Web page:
How to use driftwood to fake depth in a 55 gallon? - The Planted Tank Forum
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post #1 of 8 (permalink) Old 06-03-2019, 11:37 PM Thread Starter
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How to use driftwood to fake depth in a 55 gallon?

So I have a 55 gallon tank (largest tank I could fit in an area....I also want fish so I went as big as I could, not what was most convenient for aquascaping haha) and I'm trying to plan out my hardscape right now.


I'm trying to think about how to fake depth, which is the hardest and most necessary thing to make a 55 gallon look good I think. Things like short but broad leafed plants (within a carpet) in the front, and taller but smaller leafed plants in the back. I was thinking floaters would help minimize the height of the tank (due to floater roots coming down so it will help "bridge the gap").


I've been doing some reading on how to incorporate a hardscape with stones and driftwood into the scape. One of the things people talk about is "layering with driftwood" to create depth. I've seen this mentioned a bunch of times now while reading but I never was given an example. Anyone know what effect I'm trying to achieve here.




So.....I'm trying to think how a hardscape could help me with depth. Have driftwood angled instead of parallel with the tank? Maybe a big piece of driftwood in the foreground with the smaller pieces going towards the back?
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post #2 of 8 (permalink) Old 06-04-2019, 12:40 AM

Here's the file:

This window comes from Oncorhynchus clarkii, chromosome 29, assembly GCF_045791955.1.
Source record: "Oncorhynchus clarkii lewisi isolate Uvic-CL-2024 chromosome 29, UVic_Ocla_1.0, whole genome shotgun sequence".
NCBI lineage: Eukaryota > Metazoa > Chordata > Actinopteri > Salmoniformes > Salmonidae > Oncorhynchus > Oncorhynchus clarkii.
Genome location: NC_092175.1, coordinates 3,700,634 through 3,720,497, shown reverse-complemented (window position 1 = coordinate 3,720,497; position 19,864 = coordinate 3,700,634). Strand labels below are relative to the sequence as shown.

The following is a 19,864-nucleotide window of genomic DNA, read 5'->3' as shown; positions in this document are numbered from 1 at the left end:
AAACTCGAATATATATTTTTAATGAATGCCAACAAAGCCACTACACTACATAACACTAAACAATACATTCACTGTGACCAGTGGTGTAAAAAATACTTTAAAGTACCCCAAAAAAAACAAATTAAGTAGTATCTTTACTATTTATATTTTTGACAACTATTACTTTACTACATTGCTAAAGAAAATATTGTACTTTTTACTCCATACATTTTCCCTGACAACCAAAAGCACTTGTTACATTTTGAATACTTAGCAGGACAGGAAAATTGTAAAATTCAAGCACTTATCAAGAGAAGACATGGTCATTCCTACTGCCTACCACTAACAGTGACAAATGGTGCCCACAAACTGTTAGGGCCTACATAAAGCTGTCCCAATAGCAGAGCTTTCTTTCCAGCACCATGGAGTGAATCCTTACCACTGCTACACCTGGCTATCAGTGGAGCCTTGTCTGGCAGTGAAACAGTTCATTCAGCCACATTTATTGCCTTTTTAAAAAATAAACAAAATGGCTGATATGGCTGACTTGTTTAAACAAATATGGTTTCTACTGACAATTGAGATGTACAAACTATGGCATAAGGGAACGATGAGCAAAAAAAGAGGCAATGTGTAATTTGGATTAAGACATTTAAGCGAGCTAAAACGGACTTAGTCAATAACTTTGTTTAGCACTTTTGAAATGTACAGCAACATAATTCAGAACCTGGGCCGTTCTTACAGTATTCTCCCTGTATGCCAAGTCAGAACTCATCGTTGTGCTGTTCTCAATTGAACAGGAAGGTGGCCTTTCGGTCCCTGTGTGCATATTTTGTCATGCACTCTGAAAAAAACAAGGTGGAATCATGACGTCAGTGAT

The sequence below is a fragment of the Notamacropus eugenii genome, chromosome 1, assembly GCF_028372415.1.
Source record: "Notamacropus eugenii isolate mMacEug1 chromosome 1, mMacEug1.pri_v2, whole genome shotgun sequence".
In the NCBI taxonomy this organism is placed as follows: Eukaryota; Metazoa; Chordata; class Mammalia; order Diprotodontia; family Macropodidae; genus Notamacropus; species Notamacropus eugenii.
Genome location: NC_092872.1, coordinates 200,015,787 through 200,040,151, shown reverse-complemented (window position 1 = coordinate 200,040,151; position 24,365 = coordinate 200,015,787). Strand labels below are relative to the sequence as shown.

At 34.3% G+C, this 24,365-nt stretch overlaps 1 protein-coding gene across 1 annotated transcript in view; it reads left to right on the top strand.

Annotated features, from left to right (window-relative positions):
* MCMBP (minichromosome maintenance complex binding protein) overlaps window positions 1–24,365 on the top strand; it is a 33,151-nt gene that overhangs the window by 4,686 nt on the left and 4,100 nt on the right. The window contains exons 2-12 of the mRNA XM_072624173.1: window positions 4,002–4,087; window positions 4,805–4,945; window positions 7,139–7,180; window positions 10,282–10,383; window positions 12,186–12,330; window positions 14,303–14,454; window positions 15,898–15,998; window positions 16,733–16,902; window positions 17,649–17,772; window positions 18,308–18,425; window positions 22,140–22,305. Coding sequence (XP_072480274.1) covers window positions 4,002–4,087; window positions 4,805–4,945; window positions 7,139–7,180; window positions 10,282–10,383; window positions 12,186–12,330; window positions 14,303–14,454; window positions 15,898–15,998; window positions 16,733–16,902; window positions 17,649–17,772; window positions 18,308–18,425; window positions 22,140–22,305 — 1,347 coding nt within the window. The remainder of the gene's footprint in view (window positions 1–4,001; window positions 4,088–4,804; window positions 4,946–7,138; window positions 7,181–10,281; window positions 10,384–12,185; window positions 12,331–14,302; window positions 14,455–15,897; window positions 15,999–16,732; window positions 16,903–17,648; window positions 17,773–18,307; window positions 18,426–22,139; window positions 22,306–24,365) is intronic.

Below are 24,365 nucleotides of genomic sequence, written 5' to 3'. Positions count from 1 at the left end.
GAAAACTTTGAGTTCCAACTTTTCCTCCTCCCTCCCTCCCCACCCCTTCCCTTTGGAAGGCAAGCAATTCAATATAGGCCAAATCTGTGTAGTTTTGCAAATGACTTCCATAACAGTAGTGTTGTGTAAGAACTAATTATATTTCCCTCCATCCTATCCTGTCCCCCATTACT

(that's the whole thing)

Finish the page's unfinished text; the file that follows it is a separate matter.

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Sense of depth is created by using negative space with very few plants and/or lower plants and hardscape to create a open area that reaches further back into tank than taller plants and driftwood surrounding it. Donít make a wall of tall plants/decor that goes from left to right across back of tank.

Even take some taller plants that you naturally might try to cram in back left corner to get them away from front glass and make a crescent shaped planting of them around left end bringing a few sprigs of that taller plant or wood much closer to front glass than you think. Here note that big wood and plants on ends are actually closer to front glass than most planted tanks would be.

Yours doesnít have to be this perfect but note that wood and plants placement actually make your eyes want look to see whatís beyond them in that negative space.
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post #3 of 8 (permalink) Old 06-04-2019, 02:00 AM Thread Starter
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Yea I get that concept, but the 55gallon is so tall and thin.....makes things harder

Trying to go for a natural style, but I just can't picture it without looking flat.
Like there isn't enough space to have a proper foreground to background transition and to fill in the vertical height.

I'll keep the tip you gave in mind about bringing things closer to the foreground and using negative space. I like the idea of having some negative space just off center like in your picture.